High School Sports

Junior Jashawn Anderson matured into key cog in East St. Louis’ championship machine

East St. Louis dunk sends state championship game to overtime

Senior Richard Robinson sent the game into overtime with a dunk off a missed free throw by teammate Jashawn Anderson with 4.6 seconds left in regulation.
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Senior Richard Robinson sent the game into overtime with a dunk off a missed free throw by teammate Jashawn Anderson with 4.6 seconds left in regulation.

Jashawn Anderson brings a championship effort every night and he stepped up to lead East St. Louis to its first basketball state championship.

He scored seven points in overtime to finish with 13, seven rebounds, four assists and four steals in the 68-63 overtime win over Bogan.

“For him to be so young, he brings a lot of energy and brings a lot to the table,” senior St. Louis recruit Terrence Hargrove Jr. said. “I love the little guy. He’s like a little brother to me and he came in clutch today.”

Mark Chambers said he has seen more growth in Anderson than anyone in his program this season. Anderson started as a sophomore on varsity but took his game to another level in this year’s state championship run.

“He’s matured mentally,” Chambers said. “He’s bought-in to everything that I’ve put in front of him. He’s become a leader. He’s not afraid of the big moment and he’s not afraid to get on his teammates if they do something wrong. He listens to me and is like an extension of me on the court.”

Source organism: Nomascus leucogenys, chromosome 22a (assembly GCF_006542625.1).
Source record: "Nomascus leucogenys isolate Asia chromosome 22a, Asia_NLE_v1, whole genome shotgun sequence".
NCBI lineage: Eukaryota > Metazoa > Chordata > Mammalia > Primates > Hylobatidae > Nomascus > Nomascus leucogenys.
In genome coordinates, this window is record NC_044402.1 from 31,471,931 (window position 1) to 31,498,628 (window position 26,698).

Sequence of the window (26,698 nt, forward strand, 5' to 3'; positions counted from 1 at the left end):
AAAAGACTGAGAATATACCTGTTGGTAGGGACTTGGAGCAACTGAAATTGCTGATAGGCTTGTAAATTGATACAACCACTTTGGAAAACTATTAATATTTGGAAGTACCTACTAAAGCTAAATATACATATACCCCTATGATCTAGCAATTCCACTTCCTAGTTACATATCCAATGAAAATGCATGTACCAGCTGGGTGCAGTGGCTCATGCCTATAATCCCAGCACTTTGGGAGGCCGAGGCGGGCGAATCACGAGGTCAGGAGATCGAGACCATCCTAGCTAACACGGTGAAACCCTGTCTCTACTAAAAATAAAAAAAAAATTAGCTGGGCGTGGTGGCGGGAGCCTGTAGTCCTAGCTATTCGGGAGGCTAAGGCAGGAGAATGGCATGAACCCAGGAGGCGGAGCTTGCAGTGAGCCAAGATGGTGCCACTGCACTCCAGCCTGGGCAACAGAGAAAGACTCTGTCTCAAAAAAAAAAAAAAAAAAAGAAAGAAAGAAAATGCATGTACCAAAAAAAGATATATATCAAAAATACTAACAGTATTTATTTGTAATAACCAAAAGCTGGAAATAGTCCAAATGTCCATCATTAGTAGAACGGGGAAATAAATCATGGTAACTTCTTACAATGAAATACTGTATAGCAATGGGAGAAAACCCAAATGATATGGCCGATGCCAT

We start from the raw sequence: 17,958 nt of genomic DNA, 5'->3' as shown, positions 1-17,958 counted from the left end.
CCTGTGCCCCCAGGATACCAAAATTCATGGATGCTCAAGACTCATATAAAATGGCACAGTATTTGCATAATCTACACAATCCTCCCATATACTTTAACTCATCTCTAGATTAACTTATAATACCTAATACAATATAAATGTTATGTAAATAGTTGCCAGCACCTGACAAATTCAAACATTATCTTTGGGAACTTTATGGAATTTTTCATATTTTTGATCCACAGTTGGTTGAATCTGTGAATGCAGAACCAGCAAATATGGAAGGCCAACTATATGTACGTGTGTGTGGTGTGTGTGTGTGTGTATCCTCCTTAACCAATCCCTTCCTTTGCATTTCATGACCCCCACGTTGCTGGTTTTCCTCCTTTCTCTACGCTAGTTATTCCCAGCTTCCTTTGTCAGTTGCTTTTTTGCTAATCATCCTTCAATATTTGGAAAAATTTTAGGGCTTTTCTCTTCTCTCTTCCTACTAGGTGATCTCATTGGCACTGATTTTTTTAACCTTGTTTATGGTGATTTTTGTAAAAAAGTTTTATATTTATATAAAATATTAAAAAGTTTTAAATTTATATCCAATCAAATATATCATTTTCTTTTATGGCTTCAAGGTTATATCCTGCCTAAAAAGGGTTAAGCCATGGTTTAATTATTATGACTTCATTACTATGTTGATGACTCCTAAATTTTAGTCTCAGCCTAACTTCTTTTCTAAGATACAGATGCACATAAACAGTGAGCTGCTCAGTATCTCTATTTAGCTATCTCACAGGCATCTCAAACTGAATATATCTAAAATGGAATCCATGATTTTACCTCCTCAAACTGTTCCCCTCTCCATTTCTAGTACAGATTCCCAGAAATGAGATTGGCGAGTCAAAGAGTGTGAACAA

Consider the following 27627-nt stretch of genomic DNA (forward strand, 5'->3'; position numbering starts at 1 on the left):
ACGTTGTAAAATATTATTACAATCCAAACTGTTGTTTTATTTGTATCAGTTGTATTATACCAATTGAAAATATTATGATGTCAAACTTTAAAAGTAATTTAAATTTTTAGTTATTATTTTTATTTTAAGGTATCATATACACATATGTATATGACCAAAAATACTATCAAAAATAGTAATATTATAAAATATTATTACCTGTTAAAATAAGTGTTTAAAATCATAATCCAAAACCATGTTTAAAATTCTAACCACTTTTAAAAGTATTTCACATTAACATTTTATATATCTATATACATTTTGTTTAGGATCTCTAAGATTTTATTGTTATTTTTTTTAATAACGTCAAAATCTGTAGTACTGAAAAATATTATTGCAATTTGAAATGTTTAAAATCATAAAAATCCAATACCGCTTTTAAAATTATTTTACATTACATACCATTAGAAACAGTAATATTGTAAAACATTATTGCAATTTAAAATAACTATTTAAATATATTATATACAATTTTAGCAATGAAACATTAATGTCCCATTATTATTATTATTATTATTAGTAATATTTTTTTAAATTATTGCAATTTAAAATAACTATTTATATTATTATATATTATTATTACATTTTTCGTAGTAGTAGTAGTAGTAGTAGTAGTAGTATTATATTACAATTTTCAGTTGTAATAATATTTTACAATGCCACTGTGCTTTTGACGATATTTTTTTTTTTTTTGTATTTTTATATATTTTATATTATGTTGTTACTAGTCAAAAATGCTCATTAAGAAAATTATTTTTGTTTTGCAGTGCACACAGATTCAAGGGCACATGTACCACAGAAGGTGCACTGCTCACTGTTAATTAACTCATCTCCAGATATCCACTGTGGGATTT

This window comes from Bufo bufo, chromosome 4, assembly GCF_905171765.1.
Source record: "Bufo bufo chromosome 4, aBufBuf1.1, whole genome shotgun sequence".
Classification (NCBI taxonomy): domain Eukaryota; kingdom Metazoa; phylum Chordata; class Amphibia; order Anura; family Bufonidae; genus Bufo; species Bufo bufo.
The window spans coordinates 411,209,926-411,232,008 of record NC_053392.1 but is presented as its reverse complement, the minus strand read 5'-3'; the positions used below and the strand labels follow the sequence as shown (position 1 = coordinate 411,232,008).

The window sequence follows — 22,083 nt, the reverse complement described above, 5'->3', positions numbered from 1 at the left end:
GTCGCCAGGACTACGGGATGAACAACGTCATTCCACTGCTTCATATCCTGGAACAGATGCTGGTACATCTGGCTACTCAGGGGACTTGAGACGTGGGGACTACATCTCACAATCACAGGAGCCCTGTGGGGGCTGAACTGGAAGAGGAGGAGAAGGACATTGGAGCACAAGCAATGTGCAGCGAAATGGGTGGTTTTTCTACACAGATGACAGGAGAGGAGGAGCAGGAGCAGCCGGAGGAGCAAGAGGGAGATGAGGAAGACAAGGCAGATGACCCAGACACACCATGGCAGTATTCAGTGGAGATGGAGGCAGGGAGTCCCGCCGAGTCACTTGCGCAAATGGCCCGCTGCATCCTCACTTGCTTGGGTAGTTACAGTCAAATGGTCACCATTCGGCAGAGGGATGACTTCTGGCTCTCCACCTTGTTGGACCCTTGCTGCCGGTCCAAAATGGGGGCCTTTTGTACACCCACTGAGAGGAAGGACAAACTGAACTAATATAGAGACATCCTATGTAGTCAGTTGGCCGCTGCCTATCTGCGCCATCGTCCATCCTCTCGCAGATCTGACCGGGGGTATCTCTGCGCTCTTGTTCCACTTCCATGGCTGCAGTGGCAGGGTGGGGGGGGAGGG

The junior secured a key rebound on Jordan Booker’s missed layup and was fouled by Rashaun Agee, who eventually fouled out with 24 points and 14 rebounds. The 5-foot-11 guard out-rebounded the 6-8 forward and hit both free throws to give the Flyers their first lead of the game, 62-61 with 1:07 left in overtime.

The East St. Louis Flyers used a late basket and free throw to ice their state championship victory over Chicago Bogan on March 16, 2019.

Two possessions later he got a key steal. Anderson sealed the Flyers’ first state championship in program history finishing through contact and converting the and-1 free throw.

“I felt like I had to go 10 times harder than what I really go through,” he said. “I knew we were down, I knew we needed big plays so I made them for us.”

Typically, Anderson is known for his point guard duties, as he showcased with a full-court outlet pass to Hargrove for a transition dunk, but he is the glue that holds everything together. He finishes the season averaging 7.2 points, 1.8 rebounds and 4.5 assists per game.

Said Chambers: “That’s what he does. A lot of our big games this year, he’s been the leading scorer. One game he had a double-double with 11 rebounds. He just does whatever it takes to help us win games, and that’s why I’m happy to have him. I love him.”

Turning the page, Anderson will be the lone veteran of a junior class that lost one game over the last three years at the underclass levels. The Flyers will look to him in their title defense.

“We have good talent behind us, for them to be so young we can do it back-to-back next year,” Hargrove said.

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